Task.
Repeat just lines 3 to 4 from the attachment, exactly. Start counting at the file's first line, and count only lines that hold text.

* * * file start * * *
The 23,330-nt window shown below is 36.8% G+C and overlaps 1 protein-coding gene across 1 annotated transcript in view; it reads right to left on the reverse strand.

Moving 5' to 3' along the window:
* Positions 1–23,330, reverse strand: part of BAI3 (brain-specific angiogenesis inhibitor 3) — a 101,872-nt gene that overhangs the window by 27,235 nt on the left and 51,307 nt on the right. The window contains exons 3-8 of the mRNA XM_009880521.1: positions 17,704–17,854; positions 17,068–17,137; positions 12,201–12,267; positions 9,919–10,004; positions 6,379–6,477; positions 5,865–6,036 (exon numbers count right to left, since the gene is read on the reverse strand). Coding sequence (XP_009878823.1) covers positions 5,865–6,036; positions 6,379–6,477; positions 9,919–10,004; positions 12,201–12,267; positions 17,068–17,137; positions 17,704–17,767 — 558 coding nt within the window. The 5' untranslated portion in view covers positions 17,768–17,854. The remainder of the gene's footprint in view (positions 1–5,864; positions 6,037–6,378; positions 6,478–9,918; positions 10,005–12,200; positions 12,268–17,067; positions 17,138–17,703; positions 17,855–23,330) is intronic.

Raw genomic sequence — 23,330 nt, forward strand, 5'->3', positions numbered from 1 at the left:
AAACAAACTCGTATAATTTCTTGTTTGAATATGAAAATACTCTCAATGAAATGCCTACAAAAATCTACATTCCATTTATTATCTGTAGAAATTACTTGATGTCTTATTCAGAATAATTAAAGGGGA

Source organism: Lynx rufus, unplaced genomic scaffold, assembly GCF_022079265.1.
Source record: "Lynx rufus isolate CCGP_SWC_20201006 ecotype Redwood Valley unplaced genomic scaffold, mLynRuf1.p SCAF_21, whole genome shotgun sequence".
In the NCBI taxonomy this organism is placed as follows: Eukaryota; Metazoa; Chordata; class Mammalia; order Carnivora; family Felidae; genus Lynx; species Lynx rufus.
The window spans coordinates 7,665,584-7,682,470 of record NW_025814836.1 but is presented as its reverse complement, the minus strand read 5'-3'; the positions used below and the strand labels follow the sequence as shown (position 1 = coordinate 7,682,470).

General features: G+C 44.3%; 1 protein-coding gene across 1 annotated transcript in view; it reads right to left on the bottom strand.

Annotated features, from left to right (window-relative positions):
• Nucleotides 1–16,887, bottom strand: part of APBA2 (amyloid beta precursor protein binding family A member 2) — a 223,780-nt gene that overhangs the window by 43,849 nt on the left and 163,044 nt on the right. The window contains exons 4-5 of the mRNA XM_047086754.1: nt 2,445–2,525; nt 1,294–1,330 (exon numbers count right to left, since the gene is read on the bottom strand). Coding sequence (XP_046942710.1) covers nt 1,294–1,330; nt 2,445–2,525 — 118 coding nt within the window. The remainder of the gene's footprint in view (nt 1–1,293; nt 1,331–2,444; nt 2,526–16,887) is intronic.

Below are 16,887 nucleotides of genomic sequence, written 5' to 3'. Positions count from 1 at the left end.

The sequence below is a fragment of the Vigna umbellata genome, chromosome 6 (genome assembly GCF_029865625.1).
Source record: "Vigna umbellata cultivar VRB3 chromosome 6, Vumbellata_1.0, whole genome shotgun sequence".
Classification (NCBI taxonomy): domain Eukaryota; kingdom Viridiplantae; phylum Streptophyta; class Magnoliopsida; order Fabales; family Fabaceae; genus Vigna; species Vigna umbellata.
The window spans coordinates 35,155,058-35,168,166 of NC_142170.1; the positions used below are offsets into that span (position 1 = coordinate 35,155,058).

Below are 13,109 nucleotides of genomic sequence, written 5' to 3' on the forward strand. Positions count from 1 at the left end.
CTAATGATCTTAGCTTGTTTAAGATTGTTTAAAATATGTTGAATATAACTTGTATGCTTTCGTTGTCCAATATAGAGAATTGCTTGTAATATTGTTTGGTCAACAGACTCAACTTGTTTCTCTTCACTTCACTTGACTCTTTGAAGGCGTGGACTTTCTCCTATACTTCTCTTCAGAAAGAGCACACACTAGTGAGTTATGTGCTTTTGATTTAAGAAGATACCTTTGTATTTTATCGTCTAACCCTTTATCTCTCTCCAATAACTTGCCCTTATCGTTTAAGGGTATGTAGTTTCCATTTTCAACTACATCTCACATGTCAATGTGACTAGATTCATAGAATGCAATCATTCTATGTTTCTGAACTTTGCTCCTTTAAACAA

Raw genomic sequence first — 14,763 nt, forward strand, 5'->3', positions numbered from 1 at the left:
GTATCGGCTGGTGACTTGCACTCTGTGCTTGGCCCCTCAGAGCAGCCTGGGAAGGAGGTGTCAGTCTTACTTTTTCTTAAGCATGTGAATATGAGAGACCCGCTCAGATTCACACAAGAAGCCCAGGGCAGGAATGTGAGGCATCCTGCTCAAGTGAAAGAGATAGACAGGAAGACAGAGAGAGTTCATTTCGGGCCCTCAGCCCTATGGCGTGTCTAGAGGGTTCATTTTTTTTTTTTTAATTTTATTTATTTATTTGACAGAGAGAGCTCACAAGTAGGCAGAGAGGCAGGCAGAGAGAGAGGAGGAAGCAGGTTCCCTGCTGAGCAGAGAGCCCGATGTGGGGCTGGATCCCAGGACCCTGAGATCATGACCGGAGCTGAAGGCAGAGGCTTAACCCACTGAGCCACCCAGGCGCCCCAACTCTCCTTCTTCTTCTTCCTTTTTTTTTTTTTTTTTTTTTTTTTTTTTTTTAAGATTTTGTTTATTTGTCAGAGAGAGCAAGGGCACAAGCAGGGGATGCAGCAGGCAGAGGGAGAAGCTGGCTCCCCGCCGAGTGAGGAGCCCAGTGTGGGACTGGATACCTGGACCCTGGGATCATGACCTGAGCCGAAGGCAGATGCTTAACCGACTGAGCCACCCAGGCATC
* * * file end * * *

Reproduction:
* Positions 1–23,330, reverse strand: part of BAI3 (brain-specific angiogenesis inhibitor 3) — a 101,872-nt gene that overhangs the window by 27,235 nt on the left and 51,307 nt on the right. The window contains exons 3-8 of the mRNA XM_009880521.1: positions 17,704–17,854; positions 17,068–17,137; positions 12,201–12,267; positions 9,919–10,004; positions 6,379–6,477; positions 5,865–6,036 (exon numbers count right to left, since the gene is read on the reverse strand). Coding sequence (XP_009878823.1) covers positions 5,865–6,036; positions 6,379–6,477; positions 9,919–10,004; positions 12,201–12,267; positions 17,068–17,137; positions 17,704–17,767 — 558 coding nt within the window. The 5' untranslated portion in view covers positions 17,768–17,854. The remainder of the gene's footprint in view (positions 1–5,864; positions 6,037–6,378; positions 6,478–9,918; positions 10,005–12,200; positions 12,268–17,067; positions 17,138–17,703; positions 17,855–23,330) is intronic.

Raw genomic sequence — 23,330 nt, forward strand, 5'->3', positions numbered from 1 at the left: